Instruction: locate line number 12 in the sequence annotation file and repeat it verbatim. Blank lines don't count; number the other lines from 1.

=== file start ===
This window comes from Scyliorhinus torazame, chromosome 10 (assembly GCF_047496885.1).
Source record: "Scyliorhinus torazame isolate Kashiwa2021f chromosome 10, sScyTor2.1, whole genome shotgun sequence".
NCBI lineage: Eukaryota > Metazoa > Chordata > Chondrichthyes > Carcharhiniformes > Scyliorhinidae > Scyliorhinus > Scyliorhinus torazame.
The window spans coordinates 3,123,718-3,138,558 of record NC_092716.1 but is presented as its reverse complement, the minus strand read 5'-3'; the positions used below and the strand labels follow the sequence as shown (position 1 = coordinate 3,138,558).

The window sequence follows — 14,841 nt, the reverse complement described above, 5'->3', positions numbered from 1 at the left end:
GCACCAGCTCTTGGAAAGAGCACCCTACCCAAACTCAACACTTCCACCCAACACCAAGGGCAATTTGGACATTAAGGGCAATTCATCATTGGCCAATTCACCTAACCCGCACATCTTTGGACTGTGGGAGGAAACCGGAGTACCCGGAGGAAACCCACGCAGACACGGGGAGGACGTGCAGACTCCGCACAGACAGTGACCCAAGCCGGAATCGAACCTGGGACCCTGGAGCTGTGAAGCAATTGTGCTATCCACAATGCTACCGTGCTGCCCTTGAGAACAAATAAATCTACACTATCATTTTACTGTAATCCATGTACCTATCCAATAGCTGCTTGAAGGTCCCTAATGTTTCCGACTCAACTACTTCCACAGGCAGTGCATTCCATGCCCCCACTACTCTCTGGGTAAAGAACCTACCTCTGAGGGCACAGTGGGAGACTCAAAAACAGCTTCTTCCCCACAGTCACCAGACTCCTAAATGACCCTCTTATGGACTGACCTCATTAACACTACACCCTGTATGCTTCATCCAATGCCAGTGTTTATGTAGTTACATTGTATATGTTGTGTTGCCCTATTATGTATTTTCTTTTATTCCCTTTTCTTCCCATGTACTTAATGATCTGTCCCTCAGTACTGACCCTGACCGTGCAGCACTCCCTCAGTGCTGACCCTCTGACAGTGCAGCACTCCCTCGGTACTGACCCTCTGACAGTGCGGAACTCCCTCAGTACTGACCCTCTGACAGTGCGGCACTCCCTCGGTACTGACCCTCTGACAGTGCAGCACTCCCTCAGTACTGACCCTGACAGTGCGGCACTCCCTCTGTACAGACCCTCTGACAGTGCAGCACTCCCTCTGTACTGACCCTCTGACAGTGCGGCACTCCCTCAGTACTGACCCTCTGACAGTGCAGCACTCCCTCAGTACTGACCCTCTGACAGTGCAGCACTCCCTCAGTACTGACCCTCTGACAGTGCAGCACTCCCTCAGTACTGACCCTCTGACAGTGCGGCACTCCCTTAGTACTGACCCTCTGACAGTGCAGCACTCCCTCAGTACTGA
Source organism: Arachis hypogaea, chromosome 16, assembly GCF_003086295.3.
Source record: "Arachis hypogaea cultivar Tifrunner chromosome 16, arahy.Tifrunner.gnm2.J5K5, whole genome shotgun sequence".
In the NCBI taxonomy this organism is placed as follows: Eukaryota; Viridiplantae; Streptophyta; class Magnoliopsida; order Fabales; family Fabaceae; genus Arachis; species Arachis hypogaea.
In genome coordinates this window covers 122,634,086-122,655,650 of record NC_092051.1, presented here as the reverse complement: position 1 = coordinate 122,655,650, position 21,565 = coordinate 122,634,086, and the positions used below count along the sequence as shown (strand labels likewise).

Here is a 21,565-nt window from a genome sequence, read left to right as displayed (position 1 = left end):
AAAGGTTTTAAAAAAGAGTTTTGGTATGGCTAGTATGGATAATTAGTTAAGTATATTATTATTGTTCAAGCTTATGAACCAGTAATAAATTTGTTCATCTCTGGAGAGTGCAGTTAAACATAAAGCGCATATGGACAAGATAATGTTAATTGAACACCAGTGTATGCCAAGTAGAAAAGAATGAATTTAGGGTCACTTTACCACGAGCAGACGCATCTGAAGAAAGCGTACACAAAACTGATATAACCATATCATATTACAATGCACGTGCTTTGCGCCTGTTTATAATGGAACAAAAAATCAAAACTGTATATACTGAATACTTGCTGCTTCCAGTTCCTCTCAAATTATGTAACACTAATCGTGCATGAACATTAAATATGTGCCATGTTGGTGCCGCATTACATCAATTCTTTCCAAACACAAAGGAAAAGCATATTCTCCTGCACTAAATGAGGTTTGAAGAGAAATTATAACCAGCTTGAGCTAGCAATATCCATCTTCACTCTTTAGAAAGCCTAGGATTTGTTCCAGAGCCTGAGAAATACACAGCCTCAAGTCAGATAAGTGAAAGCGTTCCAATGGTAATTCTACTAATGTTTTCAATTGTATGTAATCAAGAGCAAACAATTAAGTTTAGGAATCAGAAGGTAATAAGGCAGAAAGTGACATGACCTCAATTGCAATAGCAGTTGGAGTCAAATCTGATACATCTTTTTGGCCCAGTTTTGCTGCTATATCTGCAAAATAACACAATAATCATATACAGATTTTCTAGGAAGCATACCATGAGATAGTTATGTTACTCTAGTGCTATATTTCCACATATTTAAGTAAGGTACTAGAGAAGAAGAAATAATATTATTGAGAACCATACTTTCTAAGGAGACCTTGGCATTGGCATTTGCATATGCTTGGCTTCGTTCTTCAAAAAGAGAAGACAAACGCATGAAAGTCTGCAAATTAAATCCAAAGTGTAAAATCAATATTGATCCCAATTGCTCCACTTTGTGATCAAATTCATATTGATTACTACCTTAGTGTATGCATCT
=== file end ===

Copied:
AAAGGTTTTAAAAAAGAGTTTTGGTATGGCTAGTATGGATAATTAGTTAAGTATATTATTATTGTTCAAGCTTATGAACCAGTAATAAATTTGTTCATCTCTGGAGAGTGCAGTTAAACATAAAGCGCATATGGACAAGATAATGTTAATTGAACACCAGTGTATGCCAAGTAGAAAAGAATGAATTTAGGGTCACTTTACCACGAGCAGACGCATCTGAAGAAAGCGTACACAAAACTGATATAACCATATCATATTACAATGCACGTGCTTTGCGCCTGTTTATAATGGAACAAAAAATCAAAACTGTATATACTGAATACTTGCTGCTTCCAGTTCCTCTCAAATTATGTAACACTAATCGTGCATGAACATTAAATATGTGCCATGTTGGTGCCGCATTACATCAATTCTTTCCAAACACAAAGGAAAAGCATATTCTCCTGCACTAAATGAGGTTTGAAGAGAAATTATAACCAGCTTGAGCTAGCAATATCCATCTTCACTCTTTAGAAAGCCTAGGATTTGTTCCAGAGCCTGAGAAATACACAGCCTCAAGTCAGATAAGTGAAAGCGTTCCAATGGTAATTCTACTAATGTTTTCAATTGTATGTAATCAAGAGCAAACAATTAAGTTTAGGAATCAGAAGGTAATAAGGCAGAAAGTGACATGACCTCAATTGCAATAGCAGTTGGAGTCAAATCTGATACATCTTTTTGGCCCAGTTTTGCTGCTATATCTGCAAAATAACACAATAATCATATACAGATTTTCTAGGAAGCATACCATGAGATAGTTATGTTACTCTAGTGCTATATTTCCACATATTTAAGTAAGGTACTAGAGAAGAAGAAATAATATTATTGAGAACCATACTTTCTAAGGAGACCTTGGCATTGGCATTTGCATATGCTTGGCTTCGTTCTTCAAAAAGAGAAGACAAACGCATGAAAGTCTGCAAATTAAATCCAAAGTGTAAAATCAATATTGATCCCAATTGCTCCACTTTGTGATCAAATTCATATTGATTACTACCTTAGTGTATGCATCT